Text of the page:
Crude oil distillation unit: Distills the incoming crude oil into various fractions for additional processing in other models.
Vacuum distillation unit: Additional distills the residue oil from the bottom of the crude oil distillation unit. The vacuum distillation is carried out at a strain well below atmospheric pressure.
Naphtha hydrotreater unit: Makes use of hydrogen to desulfurize the naphtha fraction from the crude oil distillation or other models throughout the refinery.
Catalytic reforming unit: Converts the desulfurized naphtha molecules into increased-octane molecules to produce reformate, which is a component of the tip-product gasoline or petrol.
Alkylation unit: Converts isobutane and butylenes into alkylate, which is a really excessive-octane element of the tip-product gasoline or petrol.
Isomerization unit: Converts linear molecules resembling normal pentane into higher-octane branched molecules for blending into the top-product gasoline. Also used to convert linear normal butane into isobutane for use in the alkylation unit.
Distillate hydrotreater unit: Makes use of hydrogen to desulfurize some of the opposite distilled fractions from the crude oil distillation unit (corresponding to diesel oil).
Merox (mercaptan oxidizer) or related models: Desulfurize LPG, kerosene or jet gasoline by oxidizing undesired mercaptans to organic disulfides.
Amine gas treating, Claus unit, and tail gasoline treatment for changing hydrogen sulfide gasoline from the hydrotreaters into product elemental sulfur. The large majority of the sixty four,000,000 metric tons of sulfur produced worldwide in 2005 was byproduct sulfur from petroleum refining and pure gas processing plants. 
Fluid catalytic cracking (FCC) unit: Upgrades the heavier, increased-boiling fractions from the the crude oil distillation by converting them into lighter and decrease boiling, extra priceless products.
Hydrocracking unit: Uses hydrogen to upgrade heavier fractions from the crude oil distillation and the vacuum distillation models into lighter, extra valuable products.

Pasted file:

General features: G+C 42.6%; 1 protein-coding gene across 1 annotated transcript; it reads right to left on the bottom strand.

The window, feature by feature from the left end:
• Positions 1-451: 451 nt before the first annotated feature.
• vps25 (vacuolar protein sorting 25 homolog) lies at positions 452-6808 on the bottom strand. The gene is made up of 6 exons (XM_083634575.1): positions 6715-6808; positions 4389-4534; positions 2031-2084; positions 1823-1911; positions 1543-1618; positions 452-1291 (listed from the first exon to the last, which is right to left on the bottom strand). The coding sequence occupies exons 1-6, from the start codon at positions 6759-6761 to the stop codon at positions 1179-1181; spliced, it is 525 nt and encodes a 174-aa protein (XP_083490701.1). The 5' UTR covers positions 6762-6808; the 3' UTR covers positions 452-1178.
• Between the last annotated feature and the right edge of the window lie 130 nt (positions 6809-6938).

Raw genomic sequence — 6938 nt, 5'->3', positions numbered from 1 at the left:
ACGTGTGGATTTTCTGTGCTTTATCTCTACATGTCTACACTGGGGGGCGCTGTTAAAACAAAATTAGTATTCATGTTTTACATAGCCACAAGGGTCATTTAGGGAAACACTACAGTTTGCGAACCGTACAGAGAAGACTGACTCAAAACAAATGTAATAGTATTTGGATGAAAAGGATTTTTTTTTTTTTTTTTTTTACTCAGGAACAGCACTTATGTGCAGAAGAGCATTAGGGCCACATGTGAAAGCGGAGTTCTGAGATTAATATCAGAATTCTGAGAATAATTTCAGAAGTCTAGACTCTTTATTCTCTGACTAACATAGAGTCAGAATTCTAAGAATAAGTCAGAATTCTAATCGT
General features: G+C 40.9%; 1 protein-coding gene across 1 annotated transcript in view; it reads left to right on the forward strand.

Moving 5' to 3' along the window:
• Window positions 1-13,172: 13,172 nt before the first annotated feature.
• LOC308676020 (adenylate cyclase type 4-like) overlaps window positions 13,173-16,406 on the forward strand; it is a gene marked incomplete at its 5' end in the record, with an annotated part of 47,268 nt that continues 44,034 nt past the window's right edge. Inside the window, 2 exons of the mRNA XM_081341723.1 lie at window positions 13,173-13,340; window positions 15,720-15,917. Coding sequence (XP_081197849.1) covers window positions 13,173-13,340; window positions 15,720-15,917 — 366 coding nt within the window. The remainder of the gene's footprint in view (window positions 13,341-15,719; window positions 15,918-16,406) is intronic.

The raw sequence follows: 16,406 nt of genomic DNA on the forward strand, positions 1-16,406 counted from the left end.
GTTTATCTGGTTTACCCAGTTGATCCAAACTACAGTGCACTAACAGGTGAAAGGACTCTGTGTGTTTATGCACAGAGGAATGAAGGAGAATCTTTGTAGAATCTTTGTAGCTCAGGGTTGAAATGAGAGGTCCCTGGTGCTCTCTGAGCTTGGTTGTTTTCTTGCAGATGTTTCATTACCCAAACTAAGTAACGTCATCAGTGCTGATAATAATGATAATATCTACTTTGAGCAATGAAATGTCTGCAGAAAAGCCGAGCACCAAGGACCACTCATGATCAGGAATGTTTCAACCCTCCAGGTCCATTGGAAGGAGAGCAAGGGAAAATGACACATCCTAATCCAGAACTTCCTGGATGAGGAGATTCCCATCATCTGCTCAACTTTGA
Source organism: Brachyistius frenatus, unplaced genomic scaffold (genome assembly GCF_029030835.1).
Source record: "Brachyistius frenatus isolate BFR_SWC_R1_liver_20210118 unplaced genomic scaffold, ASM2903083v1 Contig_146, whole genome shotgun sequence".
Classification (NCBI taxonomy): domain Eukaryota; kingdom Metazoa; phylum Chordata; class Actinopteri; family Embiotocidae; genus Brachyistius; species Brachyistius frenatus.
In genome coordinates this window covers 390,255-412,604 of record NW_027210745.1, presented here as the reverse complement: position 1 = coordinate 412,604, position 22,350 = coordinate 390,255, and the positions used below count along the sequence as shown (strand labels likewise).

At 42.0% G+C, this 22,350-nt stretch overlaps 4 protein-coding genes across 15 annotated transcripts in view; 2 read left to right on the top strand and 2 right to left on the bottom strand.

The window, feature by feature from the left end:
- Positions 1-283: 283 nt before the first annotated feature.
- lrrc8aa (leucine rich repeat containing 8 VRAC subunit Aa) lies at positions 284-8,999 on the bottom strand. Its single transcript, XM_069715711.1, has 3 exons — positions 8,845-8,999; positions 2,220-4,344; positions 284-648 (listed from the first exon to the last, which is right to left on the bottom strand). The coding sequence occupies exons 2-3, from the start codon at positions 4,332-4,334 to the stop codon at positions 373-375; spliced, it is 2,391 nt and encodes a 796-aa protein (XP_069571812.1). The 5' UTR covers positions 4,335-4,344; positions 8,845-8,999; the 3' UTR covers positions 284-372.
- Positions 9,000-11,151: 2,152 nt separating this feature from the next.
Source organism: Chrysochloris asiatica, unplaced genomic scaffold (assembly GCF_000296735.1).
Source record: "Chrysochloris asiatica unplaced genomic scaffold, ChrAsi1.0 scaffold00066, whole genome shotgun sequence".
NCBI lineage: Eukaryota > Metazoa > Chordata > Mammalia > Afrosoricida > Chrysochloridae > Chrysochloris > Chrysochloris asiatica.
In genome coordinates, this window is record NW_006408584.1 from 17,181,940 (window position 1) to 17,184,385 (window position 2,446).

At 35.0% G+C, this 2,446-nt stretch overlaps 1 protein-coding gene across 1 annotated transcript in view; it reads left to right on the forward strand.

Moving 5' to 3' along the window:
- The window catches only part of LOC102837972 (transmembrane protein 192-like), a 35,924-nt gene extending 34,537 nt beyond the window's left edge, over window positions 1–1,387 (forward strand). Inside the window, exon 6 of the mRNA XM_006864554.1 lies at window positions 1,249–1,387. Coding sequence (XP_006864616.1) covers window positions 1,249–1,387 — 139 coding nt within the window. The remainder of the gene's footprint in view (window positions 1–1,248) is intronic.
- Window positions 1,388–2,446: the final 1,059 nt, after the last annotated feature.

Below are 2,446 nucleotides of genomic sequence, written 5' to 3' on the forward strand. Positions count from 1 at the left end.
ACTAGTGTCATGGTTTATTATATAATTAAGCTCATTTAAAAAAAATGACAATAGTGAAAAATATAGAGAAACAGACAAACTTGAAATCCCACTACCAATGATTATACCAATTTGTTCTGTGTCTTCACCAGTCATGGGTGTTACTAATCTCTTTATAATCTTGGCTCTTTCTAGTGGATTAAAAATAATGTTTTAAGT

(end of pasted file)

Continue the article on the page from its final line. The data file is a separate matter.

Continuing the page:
Visbreaking unit: Upgrades heavy residual oils from the vacuum distillation unit by thermally cracking them into lighter, extra valuable decreased viscosity products.
Delayed coking and Fluid coker models: Convert very heavy residual oils into finish-product petroleum coke in addition to naphtha and diesel oil by-merchandise.
- Liquid petroleum fuel (LPG)
- Gasoline (also known as petrol)
- Jet gas and different aircraft gasoline
– Automotive and railroad diesel fuels
- Residential heating gas
- Different mild fuel oils
- Heavy fuel oils
- Bunker gasoline oil and different residual fuel oils
- Specialty petroleum naphthas
- Specialty solvents
- Elemental sulfur (and typically sulfuric acid)
- Petroleum coke
- Lubricating oils
- Waxes and greases
- Transformer and cable oils
- Carbon black
Steam reformer unit: Converts natural gas into hydrogen for the hydrotreaters and/or the hydrocracker.
Bitter water stripper: Makes use of steam to remove hydrogen sulfide gasoline from various wastewater streams for subsequent conversion into end-product sulfur within the Claus unit.
Utility models: Corresponding to cooling towers for furnishing circulating cooling water, steam generators, instrument air programs for pneumatically operated management valves and an electrical substation.
Wastewater collection and treating methods consisting of API oil-water separators, dissolved air flotation (DAF) models and a few kind of further treatment (comparable to an activated sludge biotreater) to make the wastewaters suitable for reuse or for disposal.
Liquified gasoline (LPG) storage vessels for propane and related gaseous fuels at a pressure sufficient to maintain them in liquid type. These are normally spherical vessels or bullets (horizontal vessels with rounded ends).
Storage tanks for crude oil and completed products, often vertical, cylindrical vessels with some kind of vapor emission management and surrounded by an earthen berm to contain liquid spills.
^ J.H. Gary and G.E. Handwerk (1984), Petroleum Refining Expertise and Economics, 2nd Edition, Marcel Dekker, ISBN 0-8247-7150-8
^ W.L. Leffler (1985), Petroleum refining for the nontechnical person, 2nd Version, PennWell Books, ISBN 0-87814-280-0
^ James G. Speight (2006), The Chemistry and Know-how of Petroleum, 4th Version, CRC Press, ISBN 0-8493-9067-2
^ one hundred fifty Years of Oil in Romania
^ World Events: 1844-1856
^ Brian Black (2000), Petrolia: the panorama of America’s first oil increase, John Hopkins College Press, ISBN 0801863171
^ Similar as References 1 and a couple of
^ Refinery flowchart (From the web site of Common Oil Merchandise)
^ Sulfur manufacturing report (From the website of the United States Geological Survey)
^ Dialogue of recovered byproduct sulfur
^ Products made from a barrel of crude oil U.S. Department of Energy, Vitality Data Administration.
^ Similar as References1 and 2
^ Henry Z. Kister (1992), Distillation Design, 1st Version, McGraw-Hill, ISBN zero-07-034909-6
^ Milton R.Beychok (1967), Aqueous Wastes from Petroleum and Petrochemical Plants, 1st Version, John Wiley & Sons, Library of Congress Management Number 67019834
^ Identical as Reference 14
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